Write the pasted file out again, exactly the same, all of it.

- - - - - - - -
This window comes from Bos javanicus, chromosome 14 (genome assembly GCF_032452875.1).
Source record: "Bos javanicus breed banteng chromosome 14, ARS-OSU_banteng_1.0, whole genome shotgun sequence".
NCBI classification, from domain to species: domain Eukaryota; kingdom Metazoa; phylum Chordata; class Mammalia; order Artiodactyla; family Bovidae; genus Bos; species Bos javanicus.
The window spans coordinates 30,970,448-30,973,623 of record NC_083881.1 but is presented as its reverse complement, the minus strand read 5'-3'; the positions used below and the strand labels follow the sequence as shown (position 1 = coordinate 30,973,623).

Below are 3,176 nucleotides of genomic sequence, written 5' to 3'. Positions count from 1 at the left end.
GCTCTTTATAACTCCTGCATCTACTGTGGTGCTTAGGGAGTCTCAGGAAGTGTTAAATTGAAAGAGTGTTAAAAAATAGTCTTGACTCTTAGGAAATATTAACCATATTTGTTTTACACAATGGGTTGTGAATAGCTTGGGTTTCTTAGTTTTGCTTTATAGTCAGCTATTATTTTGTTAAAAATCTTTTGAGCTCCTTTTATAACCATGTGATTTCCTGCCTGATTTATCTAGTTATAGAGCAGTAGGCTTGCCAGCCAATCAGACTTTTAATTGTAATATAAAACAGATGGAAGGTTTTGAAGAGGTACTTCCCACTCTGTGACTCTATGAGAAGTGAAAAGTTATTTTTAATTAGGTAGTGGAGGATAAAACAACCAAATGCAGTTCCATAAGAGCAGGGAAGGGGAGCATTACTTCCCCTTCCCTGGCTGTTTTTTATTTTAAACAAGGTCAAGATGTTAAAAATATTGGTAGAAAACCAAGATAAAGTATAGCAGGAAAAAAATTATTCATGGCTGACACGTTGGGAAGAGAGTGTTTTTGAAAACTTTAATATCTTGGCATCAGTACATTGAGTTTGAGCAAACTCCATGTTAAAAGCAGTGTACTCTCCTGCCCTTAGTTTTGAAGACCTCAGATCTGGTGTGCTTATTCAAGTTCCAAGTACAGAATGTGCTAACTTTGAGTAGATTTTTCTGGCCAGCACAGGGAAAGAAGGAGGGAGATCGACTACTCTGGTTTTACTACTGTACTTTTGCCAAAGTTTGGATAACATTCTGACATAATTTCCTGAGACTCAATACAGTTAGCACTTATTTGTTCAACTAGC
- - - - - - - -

This window comes from Bos javanicus, chromosome 14 (genome assembly GCF_032452875.1).
Source record: "Bos javanicus breed banteng chromosome 14, ARS-OSU_banteng_1.0, whole genome shotgun sequence".
NCBI classification, from domain to species: domain Eukaryota; kingdom Metazoa; phylum Chordata; class Mammalia; order Artiodactyla; family Bovidae; genus Bos; species Bos javanicus.
The window spans coordinates 30,970,448-30,973,623 of record NC_083881.1 but is presented as its reverse complement, the minus strand read 5'-3'; the positions used below and the strand labels follow the sequence as shown (position 1 = coordinate 30,973,623).

Below are 3,176 nucleotides of genomic sequence, written 5' to 3'. Positions count from 1 at the left end.
GCTCTTTATAACTCCTGCATCTACTGTGGTGCTTAGGGAGTCTCAGGAAGTGTTAAATTGAAAGAGTGTTAAAAAATAGTCTTGACTCTTAGGAAATATTAACCATATTTGTTTTACACAATGGGTTGTGAATAGCTTGGGTTTCTTAGTTTTGCTTTATAGTCAGCTATTATTTTGTTAAAAATCTTTTGAGCTCCTTTTATAACCATGTGATTTCCTGCCTGATTTATCTAGTTATAGAGCAGTAGGCTTGCCAGCCAATCAGACTTTTAATTGTAATATAAAACAGATGGAAGGTTTTGAAGAGGTACTTCCCACTCTGTGACTCTATGAGAAGTGAAAAGTTATTTTTAATTAGGTAGTGGAGGATAAAACAACCAAATGCAGTTCCATAAGAGCAGGGAAGGGGAGCATTACTTCCCCTTCCCTGGCTGTTTTTTATTTTAAACAAGGTCAAGATGTTAAAAATATTGGTAGAAAACCAAGATAAAGTATAGCAGGAAAAAAATTATTCATGGCTGACACGTTGGGAAGAGAGTGTTTTTGAAAACTTTAATATCTTGGCATCAGTACATTGAGTTTGAGCAAACTCCATGTTAAAAGCAGTGTACTCTCCTGCCCTTAGTTTTGAAGACCTCAGATCTGGTGTGCTTATTCAAGTTCCAAGTACAGAATGTGCTAACTTTGAGTAGATTTTTCTGGCCAGCACAGGGAAAGAAGGAGGGAGATCGACTACTCTGGTTTTACTACTGTACTTTTGCCAAAGTTTGGATAACATTCTGACATAATTTCCTGAGACTCAATACAGTTAGCACTTATTTGTTCAACTAGC